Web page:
The Bill & Melinda Gates Foundation announced plans Thursday to spend $922 million over the next five years to address global malnutrition and hunger as foreign aid is decreasing at a time when malnutrition rates are rising during the COVID-19 pandemic.

The Gates Foundation’s largest financial commitment to nutrition, announced during the inaugural United Nations Food Systems Summit held in New York this week, will advance food, health and social protection efforts to reach women and children who are most vulnerable to malnutrition, according to a statement from the Seattle-based foundation.

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“While malnutrition accounts for nearly half of all child deaths, it still receives less than one percent of foreign aid — a trend that must change,” Bill Gates, co-chairperson of the Gates Foundation, said in the statement.

Economic downturns in 2020, exacerbated by the pandemic, led to increases in world hunger as more people found it difficult to afford healthful diets, according to a report from the Food and Agriculture Organization of the United Nations. Between 720 million and 811 million people faced hunger in 2020, and the number of undernourished individuals was more than five times greater in 2020 than it was at any point within the last two decades.

Nearly half of the deaths of children under 5 around the globe were a result of undernutrition, which leaves children at higher risk of dying from common infections, according to a UNICEF 2021 data report.

The foundation will focus investments into four key strategies aimed at curbing malnutrition, including research into fortifying common foods such as salt, flour and cooking oil with vitamins and minerals, as well maternal nutrition to address maternal, newborn and infant mortality rates resulting from poor nutrition.


Efforts also will focus on program designs to increase access to nutritious, affordable diets and research into new solutions prioritizing maternal health and the nutrition of growing children, the foundation said.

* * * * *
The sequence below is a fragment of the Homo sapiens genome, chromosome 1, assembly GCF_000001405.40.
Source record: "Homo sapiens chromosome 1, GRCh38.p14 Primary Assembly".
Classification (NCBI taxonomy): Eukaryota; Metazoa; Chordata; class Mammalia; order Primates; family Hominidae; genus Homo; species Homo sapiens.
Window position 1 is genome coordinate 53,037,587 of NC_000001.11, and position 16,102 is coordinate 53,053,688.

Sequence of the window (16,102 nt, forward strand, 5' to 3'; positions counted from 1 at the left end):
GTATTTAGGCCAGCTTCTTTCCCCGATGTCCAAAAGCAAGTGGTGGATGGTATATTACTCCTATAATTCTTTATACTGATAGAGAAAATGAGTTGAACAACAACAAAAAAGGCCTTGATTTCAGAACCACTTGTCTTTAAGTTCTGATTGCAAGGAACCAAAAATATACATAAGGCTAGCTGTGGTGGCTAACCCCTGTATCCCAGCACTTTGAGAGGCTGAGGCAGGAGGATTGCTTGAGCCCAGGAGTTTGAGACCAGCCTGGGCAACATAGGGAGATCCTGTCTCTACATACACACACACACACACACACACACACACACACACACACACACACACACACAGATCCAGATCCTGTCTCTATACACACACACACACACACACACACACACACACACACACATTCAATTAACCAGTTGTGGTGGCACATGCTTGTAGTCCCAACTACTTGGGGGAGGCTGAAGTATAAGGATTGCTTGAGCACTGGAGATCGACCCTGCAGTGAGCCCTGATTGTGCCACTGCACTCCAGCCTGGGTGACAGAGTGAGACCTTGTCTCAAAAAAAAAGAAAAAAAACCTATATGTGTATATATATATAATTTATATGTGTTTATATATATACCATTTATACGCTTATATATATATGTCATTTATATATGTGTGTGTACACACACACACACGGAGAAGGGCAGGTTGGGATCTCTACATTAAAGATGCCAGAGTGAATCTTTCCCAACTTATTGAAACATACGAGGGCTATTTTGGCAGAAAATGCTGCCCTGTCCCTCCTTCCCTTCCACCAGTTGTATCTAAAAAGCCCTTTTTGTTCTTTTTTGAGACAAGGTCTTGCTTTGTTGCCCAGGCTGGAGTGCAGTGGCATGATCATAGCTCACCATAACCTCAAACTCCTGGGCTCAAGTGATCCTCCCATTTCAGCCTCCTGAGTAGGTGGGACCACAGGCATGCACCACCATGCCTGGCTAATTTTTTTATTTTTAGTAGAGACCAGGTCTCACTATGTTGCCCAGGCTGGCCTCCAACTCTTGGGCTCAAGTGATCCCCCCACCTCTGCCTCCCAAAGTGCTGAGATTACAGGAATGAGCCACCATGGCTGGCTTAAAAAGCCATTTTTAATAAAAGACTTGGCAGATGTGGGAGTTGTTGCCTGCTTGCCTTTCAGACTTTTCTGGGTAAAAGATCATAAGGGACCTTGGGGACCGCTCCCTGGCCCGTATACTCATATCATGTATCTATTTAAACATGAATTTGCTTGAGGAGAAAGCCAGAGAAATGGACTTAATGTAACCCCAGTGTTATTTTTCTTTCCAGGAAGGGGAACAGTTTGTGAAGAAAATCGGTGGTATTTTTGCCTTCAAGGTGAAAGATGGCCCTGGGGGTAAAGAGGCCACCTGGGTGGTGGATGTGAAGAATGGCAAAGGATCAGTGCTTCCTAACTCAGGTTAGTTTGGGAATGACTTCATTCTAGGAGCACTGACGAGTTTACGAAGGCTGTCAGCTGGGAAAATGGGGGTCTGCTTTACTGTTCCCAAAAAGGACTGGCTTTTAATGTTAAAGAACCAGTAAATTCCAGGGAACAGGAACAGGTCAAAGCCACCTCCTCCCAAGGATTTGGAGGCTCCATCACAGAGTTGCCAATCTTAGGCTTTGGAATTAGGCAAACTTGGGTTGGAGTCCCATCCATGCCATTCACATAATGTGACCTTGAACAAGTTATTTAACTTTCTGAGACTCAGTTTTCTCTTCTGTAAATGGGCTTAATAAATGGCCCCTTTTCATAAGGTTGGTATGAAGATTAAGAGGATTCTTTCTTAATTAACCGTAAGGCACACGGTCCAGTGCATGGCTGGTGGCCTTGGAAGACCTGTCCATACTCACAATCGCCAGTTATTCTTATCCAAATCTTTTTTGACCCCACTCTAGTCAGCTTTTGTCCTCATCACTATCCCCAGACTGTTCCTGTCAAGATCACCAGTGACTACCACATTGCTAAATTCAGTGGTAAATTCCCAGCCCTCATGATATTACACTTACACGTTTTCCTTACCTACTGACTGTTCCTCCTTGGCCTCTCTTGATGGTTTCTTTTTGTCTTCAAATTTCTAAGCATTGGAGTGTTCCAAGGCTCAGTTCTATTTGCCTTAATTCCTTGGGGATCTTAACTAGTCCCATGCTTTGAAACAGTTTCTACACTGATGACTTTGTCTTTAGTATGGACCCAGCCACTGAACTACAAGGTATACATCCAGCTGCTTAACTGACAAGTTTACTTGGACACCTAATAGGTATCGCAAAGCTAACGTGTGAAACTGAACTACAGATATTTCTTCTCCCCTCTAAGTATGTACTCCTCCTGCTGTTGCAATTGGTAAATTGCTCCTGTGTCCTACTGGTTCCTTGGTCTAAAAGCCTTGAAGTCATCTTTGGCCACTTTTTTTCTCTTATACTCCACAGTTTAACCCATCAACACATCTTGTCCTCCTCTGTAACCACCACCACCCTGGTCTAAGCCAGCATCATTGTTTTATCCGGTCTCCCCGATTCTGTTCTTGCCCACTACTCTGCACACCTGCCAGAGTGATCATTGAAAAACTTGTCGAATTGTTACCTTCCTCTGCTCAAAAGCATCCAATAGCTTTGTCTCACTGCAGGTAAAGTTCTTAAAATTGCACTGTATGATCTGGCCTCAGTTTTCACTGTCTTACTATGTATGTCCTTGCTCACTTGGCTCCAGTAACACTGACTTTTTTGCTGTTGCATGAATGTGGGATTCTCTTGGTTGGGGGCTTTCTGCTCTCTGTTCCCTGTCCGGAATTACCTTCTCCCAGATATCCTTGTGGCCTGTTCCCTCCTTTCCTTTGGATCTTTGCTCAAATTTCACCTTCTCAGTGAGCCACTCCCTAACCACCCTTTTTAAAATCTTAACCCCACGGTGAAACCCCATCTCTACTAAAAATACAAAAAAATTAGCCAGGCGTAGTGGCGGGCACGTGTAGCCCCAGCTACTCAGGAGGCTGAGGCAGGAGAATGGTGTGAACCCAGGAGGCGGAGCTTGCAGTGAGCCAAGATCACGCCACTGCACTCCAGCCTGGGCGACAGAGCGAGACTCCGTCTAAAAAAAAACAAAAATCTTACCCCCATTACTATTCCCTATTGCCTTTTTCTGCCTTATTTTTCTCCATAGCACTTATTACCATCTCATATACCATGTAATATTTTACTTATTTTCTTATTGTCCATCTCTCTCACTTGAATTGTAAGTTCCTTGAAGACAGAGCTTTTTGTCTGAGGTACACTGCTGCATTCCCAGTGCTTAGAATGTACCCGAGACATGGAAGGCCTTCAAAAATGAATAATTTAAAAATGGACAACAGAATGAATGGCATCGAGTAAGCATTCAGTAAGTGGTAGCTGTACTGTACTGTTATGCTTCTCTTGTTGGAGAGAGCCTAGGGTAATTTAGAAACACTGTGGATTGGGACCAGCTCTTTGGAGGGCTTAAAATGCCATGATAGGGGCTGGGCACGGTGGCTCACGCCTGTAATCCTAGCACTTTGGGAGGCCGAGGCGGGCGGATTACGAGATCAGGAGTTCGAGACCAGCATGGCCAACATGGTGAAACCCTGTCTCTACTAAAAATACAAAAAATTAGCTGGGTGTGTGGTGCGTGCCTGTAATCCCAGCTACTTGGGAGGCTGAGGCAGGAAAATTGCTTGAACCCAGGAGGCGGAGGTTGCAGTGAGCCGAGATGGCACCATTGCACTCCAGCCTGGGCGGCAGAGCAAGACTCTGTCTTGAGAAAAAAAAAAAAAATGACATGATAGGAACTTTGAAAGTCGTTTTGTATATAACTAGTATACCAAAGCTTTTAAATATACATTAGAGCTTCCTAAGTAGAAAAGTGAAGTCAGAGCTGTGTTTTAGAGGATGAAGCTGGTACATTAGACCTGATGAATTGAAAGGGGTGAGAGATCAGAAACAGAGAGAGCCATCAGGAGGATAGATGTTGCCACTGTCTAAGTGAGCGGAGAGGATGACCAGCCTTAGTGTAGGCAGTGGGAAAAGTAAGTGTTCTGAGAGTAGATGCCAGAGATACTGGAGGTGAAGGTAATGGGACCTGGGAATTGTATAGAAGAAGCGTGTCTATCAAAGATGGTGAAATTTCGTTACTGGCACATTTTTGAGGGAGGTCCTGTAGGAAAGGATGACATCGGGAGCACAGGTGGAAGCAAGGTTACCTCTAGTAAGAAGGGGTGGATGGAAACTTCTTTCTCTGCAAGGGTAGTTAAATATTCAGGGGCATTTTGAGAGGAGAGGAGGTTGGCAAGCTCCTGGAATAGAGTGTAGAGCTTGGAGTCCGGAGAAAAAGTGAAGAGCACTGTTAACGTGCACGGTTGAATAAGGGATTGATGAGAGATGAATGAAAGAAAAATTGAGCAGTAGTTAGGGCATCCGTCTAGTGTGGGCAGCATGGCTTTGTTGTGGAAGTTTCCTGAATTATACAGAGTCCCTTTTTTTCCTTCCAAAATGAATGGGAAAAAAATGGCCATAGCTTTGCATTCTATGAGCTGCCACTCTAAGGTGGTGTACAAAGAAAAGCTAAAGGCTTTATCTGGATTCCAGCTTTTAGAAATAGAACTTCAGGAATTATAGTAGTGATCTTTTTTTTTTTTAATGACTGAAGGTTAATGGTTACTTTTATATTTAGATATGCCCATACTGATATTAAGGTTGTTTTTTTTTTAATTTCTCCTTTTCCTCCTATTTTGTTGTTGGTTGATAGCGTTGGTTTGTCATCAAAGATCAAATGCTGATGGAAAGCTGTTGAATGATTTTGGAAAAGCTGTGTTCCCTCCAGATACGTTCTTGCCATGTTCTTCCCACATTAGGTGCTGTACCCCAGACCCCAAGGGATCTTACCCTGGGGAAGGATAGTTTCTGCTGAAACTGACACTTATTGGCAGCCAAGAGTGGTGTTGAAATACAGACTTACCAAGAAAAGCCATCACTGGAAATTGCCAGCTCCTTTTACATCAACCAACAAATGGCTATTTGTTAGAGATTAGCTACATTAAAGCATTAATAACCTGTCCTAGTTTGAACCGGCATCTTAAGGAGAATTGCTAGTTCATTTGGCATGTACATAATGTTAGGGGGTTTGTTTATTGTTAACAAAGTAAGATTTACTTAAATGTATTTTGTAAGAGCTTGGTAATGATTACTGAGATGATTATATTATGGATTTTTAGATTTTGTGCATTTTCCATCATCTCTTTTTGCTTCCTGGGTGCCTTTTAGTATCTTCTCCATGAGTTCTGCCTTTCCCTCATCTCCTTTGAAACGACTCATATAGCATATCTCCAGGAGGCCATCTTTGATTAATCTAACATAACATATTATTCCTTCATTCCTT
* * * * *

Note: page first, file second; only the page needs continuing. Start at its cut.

“Nutrition is fundamental to better health, and to an equitable COVID recovery. Yet both malnutrition rates and aid levels are moving in the wrong direction,” Melinda French Gates, co-chairperson of the Gates Foundation, said in a statement.

The funding, she said, will help people around the world get the nutrition they need to live healthy lives, and serve as an invitation for others to invest in the issue.

An additional 283,000 children under the age of 5 living in low- and middle-income countries will die from malnutrition within the next three years without any immediate action as a result of economic, food and health system issues heightened by COVID-19, according to recent modeling of data from a peer-reviewed article published in the Nature Food journal.

“With just nine years left to meet the 2030 Sustainable Development Goals, good nutrition is a driver of every global goal,” Chris Elias, president of the Gates Foundation’s Global Delivery Division, said in a statement.

A coalition of nine foundations pledged on Wednesday as world leaders are meeting for the annual United Nations General Assembly to spend a collective $5 billion by 2030 to protect at least 30% of the Earth’s land and sea. 

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Among them is Jeff Bezos, who announced on Monday he will commit $1 billion on conservation efforts in the Congo Basin, the tropical Andes and the tropical Pacific Ocean. The Amazon founder said the Bezos Earth Fund will spend $10 billion by 2030 to address climate change following criticisms about his company’s carbon footprint.

The initiative by the philanthropies supports the UN’s 2030 Sustainable Development Goals, which consist of 17 goals including reducing inequalities, industry innovation, protecting the environment and eliminating hunger and poverty.

The Associated Press contributed to this report.